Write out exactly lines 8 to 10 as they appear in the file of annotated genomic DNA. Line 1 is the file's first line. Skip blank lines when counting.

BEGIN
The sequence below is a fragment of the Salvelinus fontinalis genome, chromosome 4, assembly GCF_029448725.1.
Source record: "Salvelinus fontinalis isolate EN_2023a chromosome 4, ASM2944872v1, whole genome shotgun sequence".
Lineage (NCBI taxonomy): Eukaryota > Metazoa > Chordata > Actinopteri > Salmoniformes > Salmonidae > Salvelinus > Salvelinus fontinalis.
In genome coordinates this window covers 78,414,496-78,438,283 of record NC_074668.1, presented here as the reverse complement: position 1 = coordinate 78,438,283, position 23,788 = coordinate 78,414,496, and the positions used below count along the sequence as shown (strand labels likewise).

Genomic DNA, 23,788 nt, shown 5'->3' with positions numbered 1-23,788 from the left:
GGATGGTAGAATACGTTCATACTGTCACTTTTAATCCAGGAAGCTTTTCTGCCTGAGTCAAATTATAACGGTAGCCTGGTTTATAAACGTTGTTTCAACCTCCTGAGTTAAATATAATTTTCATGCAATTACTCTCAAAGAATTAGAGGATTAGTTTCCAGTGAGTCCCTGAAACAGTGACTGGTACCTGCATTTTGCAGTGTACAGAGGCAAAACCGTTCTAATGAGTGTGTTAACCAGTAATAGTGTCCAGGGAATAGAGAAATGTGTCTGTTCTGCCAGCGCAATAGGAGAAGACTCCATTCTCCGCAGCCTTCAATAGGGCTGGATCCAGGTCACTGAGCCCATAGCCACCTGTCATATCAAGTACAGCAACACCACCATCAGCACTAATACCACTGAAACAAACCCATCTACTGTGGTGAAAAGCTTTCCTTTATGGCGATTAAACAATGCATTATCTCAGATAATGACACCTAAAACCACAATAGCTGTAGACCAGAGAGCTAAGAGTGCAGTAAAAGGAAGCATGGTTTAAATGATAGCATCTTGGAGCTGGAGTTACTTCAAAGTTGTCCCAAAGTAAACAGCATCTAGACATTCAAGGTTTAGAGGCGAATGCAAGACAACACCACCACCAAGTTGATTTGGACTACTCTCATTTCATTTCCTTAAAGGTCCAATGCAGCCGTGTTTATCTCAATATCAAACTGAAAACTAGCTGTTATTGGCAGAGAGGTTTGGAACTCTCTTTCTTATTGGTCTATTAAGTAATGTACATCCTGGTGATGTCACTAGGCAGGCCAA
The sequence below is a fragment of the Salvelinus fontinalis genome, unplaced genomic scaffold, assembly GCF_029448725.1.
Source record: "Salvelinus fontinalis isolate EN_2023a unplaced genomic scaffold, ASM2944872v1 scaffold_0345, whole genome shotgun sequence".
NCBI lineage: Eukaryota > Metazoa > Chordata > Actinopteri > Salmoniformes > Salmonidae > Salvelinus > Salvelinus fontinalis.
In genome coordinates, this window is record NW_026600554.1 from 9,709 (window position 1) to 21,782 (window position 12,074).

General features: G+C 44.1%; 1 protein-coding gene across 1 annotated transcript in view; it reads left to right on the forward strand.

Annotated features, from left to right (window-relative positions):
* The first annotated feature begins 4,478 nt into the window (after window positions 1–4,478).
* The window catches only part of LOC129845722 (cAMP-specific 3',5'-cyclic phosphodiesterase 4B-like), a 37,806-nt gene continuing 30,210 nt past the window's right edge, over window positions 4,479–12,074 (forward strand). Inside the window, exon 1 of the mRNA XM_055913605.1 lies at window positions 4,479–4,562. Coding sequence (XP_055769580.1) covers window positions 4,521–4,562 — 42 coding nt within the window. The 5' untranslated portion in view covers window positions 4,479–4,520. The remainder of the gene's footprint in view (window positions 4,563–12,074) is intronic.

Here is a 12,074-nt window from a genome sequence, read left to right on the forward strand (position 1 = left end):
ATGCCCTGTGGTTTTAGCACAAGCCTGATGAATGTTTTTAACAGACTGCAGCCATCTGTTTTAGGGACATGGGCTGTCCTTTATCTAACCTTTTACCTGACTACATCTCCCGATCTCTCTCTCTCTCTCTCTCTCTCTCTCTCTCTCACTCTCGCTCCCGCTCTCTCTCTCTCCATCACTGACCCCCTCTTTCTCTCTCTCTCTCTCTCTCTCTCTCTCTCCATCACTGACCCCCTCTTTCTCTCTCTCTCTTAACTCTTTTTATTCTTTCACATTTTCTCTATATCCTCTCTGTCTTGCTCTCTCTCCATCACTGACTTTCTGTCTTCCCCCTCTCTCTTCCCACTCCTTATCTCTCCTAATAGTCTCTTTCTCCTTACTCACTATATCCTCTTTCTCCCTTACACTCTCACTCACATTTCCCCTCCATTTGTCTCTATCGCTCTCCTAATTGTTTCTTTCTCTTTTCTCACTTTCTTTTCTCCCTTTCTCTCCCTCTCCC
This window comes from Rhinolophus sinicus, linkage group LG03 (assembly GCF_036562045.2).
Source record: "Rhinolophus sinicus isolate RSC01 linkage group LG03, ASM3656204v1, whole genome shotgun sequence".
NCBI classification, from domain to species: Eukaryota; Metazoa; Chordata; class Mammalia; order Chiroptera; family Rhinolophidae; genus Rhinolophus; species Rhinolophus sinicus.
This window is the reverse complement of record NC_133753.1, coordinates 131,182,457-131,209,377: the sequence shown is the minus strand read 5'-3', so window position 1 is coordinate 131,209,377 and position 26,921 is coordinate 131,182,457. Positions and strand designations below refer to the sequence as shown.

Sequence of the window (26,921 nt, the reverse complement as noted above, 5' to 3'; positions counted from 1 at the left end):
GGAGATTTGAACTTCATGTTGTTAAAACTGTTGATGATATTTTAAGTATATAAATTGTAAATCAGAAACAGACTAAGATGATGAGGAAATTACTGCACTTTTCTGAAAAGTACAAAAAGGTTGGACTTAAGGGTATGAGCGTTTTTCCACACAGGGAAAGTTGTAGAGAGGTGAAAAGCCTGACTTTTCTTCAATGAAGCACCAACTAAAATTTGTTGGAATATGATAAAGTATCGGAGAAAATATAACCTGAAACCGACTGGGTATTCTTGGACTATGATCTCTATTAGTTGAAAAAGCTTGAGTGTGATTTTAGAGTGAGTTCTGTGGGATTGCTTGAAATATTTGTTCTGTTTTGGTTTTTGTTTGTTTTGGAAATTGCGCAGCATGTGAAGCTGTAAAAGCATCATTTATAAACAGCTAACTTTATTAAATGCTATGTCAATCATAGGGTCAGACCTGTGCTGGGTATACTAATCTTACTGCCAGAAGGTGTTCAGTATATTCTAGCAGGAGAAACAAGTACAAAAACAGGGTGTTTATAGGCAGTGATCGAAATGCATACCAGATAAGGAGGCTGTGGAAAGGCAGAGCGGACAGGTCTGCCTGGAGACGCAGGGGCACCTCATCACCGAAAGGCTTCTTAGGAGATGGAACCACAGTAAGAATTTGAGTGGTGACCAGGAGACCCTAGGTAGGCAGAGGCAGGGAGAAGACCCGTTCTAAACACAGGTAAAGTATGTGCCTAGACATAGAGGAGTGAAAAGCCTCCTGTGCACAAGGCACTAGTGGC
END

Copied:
Source record: "Salvelinus fontinalis isolate EN_2023a unplaced genomic scaffold, ASM2944872v1 scaffold_0345, whole genome shotgun sequence".
NCBI lineage: Eukaryota > Metazoa > Chordata > Actinopteri > Salmoniformes > Salmonidae > Salvelinus > Salvelinus fontinalis.
In genome coordinates, this window is record NW_026600554.1 from 9,709 (window position 1) to 21,782 (window position 12,074).